RP-HPLC operates on the principle of hydrophobic interactions, which originates from the high symmetry in the dipolar water structure and plays the most important role in all processes in life science. RP-HPLC allows the measurement of these interactive forces. The binding of the analyte to the stationary phase is proportional to the contact surface area around the non-polar segment of the analyte molecule upon association with the ligand on the stationary phase. This solvophobic effect is dominated by the force of water for "cavity-reduction" around the analyte and the C18-chain versus the complex of both. The energy released in this process is proportional to the surface tension of the eluent (water: 7.3×10−6 J/cm2, methanol: 2.2×10−6 J/cm2) and to the hydrophobic surface of the analyte and the ligand respectively. The retention can be decreased by adding a less polar solvent (methanol, acetonitrile) into the mobile phase to reduce the surface tension of water. Gradient elution uses this effect by automatically reducing the polarity and the surface tension of the aqueous mobile phase during the course of the analysis.
Structural properties of the analyte molecule can play an important role in its retention characteristics. In theory, an analyte with a larger hydrophobic surface area (C–H, C–C, and generally non-polar atomic bonds, such as S-S and others) can be retained longer as it does not interact with the water structure. On the other hand, analytes with higher polar surface area (as a result of the presence of polar groups, such as -OH, -NH2, COO− or -NH3+ in their structure) are less retained, as they are better integrated into water. The interactions with the stationary phase can also affected by steric effects, or exclusion effects, whereby a component of very large molecule may have only restricted access to the pores of the stationary phase, where the interactions with surface ligands (alkyl chains) take place. Such surface hindrance typically results in less retention.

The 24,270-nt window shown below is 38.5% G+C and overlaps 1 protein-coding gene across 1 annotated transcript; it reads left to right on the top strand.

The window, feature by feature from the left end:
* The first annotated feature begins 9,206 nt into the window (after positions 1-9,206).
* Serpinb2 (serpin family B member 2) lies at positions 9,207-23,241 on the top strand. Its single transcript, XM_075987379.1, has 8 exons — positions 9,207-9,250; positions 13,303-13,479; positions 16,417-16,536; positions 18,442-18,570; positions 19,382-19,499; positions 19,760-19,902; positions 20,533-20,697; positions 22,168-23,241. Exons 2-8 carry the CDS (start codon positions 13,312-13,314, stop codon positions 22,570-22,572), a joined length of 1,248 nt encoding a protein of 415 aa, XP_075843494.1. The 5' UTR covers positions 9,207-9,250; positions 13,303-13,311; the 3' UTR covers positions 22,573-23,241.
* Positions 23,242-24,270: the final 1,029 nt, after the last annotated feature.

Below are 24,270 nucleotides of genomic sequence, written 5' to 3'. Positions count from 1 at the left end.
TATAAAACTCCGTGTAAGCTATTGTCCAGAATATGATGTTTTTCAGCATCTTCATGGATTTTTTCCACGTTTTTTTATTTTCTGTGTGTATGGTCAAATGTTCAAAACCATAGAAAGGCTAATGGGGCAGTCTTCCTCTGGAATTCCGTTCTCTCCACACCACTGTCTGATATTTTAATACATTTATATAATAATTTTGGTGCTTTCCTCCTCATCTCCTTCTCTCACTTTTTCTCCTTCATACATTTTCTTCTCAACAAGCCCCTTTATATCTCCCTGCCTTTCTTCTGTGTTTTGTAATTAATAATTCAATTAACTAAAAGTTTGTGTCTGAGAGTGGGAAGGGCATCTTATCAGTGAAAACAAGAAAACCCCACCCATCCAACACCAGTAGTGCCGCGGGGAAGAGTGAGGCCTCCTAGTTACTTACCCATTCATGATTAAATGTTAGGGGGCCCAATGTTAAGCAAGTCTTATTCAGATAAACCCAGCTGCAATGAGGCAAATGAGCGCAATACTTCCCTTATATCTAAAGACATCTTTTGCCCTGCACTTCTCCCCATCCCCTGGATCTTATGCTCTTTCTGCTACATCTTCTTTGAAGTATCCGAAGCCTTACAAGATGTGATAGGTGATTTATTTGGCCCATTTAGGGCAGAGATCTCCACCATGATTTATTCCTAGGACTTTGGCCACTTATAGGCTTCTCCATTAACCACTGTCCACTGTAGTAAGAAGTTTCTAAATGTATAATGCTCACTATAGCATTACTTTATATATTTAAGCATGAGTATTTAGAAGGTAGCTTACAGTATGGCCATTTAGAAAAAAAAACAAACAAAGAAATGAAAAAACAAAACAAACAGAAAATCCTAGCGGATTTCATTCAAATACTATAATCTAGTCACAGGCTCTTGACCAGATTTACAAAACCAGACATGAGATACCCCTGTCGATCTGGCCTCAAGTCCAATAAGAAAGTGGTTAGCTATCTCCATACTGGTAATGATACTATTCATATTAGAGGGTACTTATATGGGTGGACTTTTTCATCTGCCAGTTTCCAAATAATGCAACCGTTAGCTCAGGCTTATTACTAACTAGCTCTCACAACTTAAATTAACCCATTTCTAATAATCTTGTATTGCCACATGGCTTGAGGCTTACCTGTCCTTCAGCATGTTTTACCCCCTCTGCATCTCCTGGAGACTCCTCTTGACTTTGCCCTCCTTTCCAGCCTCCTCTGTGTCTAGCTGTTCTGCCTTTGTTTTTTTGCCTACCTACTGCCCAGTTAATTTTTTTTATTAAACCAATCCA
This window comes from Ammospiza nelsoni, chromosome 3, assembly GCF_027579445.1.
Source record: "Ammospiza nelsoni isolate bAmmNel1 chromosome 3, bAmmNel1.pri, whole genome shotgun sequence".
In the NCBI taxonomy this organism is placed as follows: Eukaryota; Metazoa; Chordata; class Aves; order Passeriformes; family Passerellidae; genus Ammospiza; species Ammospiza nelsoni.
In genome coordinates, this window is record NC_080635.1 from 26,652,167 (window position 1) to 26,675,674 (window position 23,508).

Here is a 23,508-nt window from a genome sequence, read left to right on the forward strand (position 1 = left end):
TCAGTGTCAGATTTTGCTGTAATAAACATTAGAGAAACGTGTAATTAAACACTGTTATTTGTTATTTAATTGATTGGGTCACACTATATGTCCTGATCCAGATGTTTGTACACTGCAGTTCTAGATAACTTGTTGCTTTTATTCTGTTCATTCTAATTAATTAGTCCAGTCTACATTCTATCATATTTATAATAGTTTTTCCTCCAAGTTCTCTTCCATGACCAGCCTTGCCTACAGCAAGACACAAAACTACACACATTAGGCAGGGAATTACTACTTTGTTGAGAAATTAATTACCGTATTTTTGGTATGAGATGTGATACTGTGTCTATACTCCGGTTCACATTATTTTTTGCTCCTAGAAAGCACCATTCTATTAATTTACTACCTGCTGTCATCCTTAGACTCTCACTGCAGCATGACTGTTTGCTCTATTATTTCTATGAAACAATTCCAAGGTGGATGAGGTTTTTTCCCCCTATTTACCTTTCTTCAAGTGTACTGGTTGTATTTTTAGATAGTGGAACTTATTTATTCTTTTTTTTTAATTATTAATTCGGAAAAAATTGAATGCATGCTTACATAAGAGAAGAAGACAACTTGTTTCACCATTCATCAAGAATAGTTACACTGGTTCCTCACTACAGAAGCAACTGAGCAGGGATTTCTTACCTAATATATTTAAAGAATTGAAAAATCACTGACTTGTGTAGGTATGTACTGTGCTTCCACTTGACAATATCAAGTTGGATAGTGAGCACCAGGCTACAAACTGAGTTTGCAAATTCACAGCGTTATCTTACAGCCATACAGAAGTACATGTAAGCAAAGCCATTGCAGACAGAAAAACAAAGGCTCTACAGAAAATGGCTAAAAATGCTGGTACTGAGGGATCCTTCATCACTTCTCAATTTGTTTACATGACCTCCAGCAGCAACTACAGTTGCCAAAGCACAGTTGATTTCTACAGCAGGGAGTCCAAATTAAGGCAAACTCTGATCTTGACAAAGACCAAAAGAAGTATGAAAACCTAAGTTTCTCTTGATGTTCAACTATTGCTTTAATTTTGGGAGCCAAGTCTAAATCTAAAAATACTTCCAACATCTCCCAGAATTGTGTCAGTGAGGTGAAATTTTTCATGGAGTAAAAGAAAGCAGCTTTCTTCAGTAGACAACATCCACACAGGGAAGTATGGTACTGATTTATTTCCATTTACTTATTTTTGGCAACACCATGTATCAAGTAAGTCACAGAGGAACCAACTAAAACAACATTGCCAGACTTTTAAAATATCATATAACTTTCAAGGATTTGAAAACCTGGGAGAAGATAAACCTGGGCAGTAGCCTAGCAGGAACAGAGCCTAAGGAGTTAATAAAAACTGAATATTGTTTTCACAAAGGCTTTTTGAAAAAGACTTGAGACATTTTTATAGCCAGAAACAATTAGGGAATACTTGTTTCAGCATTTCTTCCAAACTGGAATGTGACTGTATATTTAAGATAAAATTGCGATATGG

Retention time increases with more hydrophobic (non-polar) surface area of the molecules. For example, branched chain compounds can elute more rapidly than their corresponding linear isomers because their overall surface area is lower. Similarly organic compounds with single C–C bonds frequently elute later than those with a C=C or even triple bond, as the double or triple bond makes the molecule more compact than a single C–C bond.
Another important factor is the mobile phase pH since it can change the hydrophobic character of the ionizable analyte. For this reason most methods use a buffering agent, such as sodium phosphate, to control the pH. Buffers serve multiple purposes: control of pH which affects the ionization state of the ionizable analytes, affect the charge upon the ionizable silica surface of the stationary phase in between the bonded phase linands, and in some cases even act as ion pairing agents to neutralize analyte charge. Ammonium formate is commonly added in mass spectrometry to improve detection of certain analytes by the formation of analyte-ammonium adducts. A volatile organic acid such as acetic acid, or most commonly formic acid, is often added to the mobile phase if mass spectrometry is used to analyze the column effluents.